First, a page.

I'll let you know now I'll be back after 3 seasons pass to give you time to prepare your answer.

    It doesn't surprise me one iota the stupid amd fanboy even increased the nVidia core size for that always needed amd liar cheat, nor that praise for his sanity followed on unopposed except by yours truly. Sometimes letting a liar even have part of his lie and still proving him wrong is good enough.

    No need however to correct my shorthand text concerning circular vs rectangular area, but as I imagine the stupidity you are surrounded with inside your own head you thought it a possibility, and it clearly indicates you didn't read the part of the thread discussed as well.
  • snakefist - Sunday, May 13, 2012 - link

    you do realize that 300mm is about a length of an A4 page, don't you?

    i don't need to calculate anything, it's clearly that nvidia die is ~20% smaller than amd one...

    on the other hand, unlike you, i know how to calculate, maybe that explains why your mistake was so obvious to me...

    "stupidity you are surrounded with" - sadly, true - but i'm only surrounded by you... but than again, it's the only reason i even talk to you - it's kinda fun because i don't get angry at all (quite the opposite), and you're spilling poison - seriously, how long you spent on writing that 1,000,000 comments about nvidia being better?

    i've spent about half an hour talking to you in total, and for own amusement purposes
  • CeriseCogburn - Sunday, May 13, 2012 - link

    That's over 22%
  • snakefist - Friday, May 18, 2012 - link

    i did right to come back here, more laughter!

    YOU are correcting ME?

    what now, i should calculate 22% decimals, and correct you?

    man, i KNOW math, you DON'T. otherwise, it would strike you immediately for 2x mistake you made in post (lets assume square was a type, thought i'm not quite sure).

    now ~20% means ABOUT and it is that way because it applies in similar fashion to both bigger-than and less-than scenarios, things you wouldn't of course know anything about

    but then again, i proclaim FULL VICTORY for you on math issue, you were right all along, even when you wrote 43, 46 or whatever you did in the first place (without "~" which means "approximate" for you, and you didn't used it, meaning it was exactly 43 (or 46, whatever))

    you're mathematical genius and i envy you a great deal on vast amount of hardware knowledge you have. happy?
  • snakefist - Friday, May 18, 2012 - link

    oh, "typo", not "type"
  • CeriseCogburn - Friday, May 11, 2012 - link

    Here we get it again, since nVidia's 670, the card under review did better than expected, something is wrong...

    " For reasons that aren’t entirely clear Batman isn’t as shader performance bottlenecked as we would have expected, leading to it doing so well compared to the GTX 680 here. "

    Something is wrong, Batman is not so shader bottlenecked, and since it's so easy, the "harvested"(defective according to the reviewer) 670 core can do well.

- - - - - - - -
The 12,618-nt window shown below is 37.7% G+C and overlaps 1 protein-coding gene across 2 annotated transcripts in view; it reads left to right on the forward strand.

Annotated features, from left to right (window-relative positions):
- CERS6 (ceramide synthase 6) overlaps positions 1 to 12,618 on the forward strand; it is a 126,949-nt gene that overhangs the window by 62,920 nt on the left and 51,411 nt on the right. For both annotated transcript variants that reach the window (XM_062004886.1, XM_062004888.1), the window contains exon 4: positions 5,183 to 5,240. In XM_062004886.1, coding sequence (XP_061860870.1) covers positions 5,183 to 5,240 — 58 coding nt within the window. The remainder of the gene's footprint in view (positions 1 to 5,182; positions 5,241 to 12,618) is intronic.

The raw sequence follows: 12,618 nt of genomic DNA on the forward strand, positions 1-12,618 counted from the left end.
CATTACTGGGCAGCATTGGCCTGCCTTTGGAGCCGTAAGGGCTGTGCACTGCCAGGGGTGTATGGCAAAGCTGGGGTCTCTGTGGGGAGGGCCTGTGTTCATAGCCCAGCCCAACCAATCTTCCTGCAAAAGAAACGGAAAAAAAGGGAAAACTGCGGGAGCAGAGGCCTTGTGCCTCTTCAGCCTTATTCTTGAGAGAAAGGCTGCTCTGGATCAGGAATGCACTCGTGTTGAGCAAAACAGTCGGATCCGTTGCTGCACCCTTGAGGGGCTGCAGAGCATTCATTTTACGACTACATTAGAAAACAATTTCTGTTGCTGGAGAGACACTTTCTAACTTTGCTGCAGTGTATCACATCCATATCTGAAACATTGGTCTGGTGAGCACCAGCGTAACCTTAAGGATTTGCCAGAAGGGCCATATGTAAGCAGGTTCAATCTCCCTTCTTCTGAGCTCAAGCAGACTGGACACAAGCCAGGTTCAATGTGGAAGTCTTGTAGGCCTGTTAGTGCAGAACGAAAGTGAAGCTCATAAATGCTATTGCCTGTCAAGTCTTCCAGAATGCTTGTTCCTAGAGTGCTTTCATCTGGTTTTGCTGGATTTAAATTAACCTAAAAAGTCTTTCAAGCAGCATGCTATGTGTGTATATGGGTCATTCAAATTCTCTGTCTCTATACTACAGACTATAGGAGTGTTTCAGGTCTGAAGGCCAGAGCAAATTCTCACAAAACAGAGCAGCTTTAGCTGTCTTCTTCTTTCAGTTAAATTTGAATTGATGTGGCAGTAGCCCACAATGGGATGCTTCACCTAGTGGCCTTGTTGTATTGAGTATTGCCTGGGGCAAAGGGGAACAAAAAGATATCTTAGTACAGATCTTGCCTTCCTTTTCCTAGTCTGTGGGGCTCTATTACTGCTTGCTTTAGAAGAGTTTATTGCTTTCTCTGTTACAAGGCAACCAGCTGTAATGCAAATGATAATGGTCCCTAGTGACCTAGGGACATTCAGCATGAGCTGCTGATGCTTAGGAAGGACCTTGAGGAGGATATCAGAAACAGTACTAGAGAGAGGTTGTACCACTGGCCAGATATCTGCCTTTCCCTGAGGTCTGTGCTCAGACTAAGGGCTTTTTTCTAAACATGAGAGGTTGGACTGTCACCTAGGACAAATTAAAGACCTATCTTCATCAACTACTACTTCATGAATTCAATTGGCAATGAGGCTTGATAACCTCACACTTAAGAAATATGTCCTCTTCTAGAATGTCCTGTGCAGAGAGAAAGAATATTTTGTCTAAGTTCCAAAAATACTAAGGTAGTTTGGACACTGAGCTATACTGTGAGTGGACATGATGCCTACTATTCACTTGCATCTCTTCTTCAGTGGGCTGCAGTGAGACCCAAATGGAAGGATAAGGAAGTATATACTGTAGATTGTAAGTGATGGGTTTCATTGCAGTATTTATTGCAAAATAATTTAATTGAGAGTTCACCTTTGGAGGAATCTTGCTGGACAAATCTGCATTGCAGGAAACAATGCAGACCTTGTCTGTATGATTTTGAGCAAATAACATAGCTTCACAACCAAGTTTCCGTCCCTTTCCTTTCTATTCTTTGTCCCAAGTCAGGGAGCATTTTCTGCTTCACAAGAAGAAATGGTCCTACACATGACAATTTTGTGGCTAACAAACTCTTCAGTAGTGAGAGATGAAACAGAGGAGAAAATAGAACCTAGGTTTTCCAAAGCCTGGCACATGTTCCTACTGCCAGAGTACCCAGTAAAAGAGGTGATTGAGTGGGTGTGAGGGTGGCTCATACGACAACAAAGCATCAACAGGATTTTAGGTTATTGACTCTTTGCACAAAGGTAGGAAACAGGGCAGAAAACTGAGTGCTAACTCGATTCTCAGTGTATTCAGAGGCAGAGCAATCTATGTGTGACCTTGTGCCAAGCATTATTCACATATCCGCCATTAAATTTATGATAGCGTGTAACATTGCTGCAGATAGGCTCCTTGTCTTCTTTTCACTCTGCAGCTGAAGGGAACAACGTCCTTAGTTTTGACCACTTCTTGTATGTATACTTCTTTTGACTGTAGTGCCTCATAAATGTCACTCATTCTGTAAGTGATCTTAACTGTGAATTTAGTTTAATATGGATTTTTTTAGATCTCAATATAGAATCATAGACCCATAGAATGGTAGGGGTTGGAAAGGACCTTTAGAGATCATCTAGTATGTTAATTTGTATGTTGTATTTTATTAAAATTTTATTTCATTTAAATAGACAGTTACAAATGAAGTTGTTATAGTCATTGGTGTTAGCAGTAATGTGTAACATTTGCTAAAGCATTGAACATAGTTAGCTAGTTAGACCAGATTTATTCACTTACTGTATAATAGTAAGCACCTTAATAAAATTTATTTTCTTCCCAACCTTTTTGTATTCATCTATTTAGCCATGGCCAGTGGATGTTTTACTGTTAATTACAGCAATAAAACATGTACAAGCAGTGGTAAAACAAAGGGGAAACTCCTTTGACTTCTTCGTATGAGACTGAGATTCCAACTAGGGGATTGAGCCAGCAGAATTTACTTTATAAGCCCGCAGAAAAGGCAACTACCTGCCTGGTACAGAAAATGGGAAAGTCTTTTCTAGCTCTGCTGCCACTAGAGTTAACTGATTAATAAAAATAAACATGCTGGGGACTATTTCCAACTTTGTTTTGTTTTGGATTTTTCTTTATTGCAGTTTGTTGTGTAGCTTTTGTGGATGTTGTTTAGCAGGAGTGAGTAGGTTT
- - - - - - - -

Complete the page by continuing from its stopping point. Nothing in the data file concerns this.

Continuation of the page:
What happened to the 570 attack this time ? Nothing, since.the 570 beats the 7870 at 2560 here, but since we can't cut the 570 down, we won't mention it.

    Instead of mentioning the 670OC beats the amd flagship at the highest resolution 5760x1200, the reviewer has to play that down, so only mentions the 670OC "coming to parity" with the 6970 at middle resolution, 2560, after the STOCK 670 beats the amd 7970 at the low 1920 resolution !
    ROFL - once again the analysis favors and coddles amd.

    " EVGA’s overclock, even if it’s once again only around 3%, is just enough to close that gap and to bring the GTX 670 to parity with the GTX 680 and the 7970. "

    No, the OC shows the 670 beating the 7970 at the highest triple screen 5760 resolution, and the STOCK 670 BEATS THE 7970 at the lowest resolution, 1920... so somehow "that's parity".
    How the heck does that work ?

    Do we hear once in all this game page commentary what the 7950 at the very same $399 as the 670 price is doing ?
    I don't think we do.
    Where is that ?
    Instead of attacking the 7950 that is currently the same price as the 670, we get the reviewer over and over again attacking the GTX570 that he notes nVidia mentioned to him, making him think the GTX570 will be part of nVidia's line up for some time he states. Not once did he point out how well the GTX570 did against the amd competition.
    Not once do swe hear how the 7950 costs the same but loses, loses loses. Nothing specific.
    Instead we hear 670 vs 680 or attack the 570, or make excuses for the 7970 or call it inexplicable..
  • medi01 - Friday, May 11, 2012 - link

    Can someone ban this zealot please?
  • sausagefingers - Friday, May 11, 2012 - link

  • CeriseCogburn - Friday, May 11, 2012 - link

    You can blame silverblue who begged for proof about the bias in these articles. Go call your buddy so you can both smack talk about me, or heck post it here openly like you do, why not you're innocent no matter what you do as an amd fanboy, right ?